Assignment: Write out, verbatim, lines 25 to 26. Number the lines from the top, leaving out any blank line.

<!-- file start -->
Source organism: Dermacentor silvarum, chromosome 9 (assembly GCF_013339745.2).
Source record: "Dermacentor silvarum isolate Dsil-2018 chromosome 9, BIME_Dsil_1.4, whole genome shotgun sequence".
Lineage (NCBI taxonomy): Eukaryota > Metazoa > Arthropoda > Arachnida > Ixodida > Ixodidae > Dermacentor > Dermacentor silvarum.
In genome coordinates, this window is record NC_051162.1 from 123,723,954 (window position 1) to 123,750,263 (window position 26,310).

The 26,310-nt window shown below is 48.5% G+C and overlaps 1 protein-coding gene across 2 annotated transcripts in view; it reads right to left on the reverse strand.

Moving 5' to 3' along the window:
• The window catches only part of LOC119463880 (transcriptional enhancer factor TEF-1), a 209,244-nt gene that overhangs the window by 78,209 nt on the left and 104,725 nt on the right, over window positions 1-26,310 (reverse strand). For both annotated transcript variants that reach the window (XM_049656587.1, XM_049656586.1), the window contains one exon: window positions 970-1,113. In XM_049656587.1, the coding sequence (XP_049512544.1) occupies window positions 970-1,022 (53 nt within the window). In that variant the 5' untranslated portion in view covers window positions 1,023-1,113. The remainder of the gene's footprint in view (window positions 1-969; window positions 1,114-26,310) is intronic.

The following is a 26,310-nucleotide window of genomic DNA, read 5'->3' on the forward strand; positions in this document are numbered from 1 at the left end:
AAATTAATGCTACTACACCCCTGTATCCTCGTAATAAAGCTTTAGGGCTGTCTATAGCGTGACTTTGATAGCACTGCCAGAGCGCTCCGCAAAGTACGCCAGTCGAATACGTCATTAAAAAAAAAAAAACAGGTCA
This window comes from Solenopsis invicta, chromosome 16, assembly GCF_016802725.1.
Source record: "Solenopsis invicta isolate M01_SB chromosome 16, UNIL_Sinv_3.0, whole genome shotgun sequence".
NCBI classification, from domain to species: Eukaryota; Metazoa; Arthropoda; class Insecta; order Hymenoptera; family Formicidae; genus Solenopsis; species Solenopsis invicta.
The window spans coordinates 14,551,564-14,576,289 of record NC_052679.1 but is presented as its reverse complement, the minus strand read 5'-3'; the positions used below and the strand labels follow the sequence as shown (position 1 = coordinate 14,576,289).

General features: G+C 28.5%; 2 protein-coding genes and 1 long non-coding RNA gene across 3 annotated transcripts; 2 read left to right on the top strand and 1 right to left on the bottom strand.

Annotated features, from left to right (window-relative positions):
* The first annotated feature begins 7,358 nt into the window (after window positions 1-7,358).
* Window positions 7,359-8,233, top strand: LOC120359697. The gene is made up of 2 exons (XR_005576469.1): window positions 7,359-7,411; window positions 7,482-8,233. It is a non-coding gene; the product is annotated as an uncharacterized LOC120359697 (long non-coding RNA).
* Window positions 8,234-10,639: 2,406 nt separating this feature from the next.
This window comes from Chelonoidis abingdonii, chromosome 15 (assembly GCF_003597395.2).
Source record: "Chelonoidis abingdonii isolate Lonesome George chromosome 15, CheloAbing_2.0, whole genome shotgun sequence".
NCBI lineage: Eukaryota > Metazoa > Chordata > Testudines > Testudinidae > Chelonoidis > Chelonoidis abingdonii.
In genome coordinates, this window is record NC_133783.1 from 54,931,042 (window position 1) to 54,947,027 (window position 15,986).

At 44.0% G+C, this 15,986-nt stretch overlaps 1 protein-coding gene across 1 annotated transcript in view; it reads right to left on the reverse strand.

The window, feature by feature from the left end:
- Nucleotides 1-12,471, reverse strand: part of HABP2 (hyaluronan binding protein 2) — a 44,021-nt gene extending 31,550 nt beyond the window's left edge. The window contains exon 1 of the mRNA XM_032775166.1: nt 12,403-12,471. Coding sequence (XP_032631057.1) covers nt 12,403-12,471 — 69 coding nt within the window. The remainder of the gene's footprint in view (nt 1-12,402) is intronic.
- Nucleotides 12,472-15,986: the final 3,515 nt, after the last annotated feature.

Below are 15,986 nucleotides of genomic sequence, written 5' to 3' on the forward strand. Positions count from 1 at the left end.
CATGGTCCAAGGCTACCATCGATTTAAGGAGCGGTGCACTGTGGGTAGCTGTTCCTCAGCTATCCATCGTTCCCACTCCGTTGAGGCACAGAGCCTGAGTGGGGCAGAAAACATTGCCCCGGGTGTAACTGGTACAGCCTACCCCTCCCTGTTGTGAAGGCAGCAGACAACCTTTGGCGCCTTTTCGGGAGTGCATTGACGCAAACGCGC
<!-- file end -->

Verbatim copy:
- Nucleotides 1-12,471, reverse strand: part of HABP2 (hyaluronan binding protein 2) — a 44,021-nt gene extending 31,550 nt beyond the window's left edge. The window contains exon 1 of the mRNA XM_032775166.1: nt 12,403-12,471. Coding sequence (XP_032631057.1) covers nt 12,403-12,471 — 69 coding nt within the window. The remainder of the gene's footprint in view (nt 1-12,402) is intronic.
- Nucleotides 12,472-15,986: the final 3,515 nt, after the last annotated feature.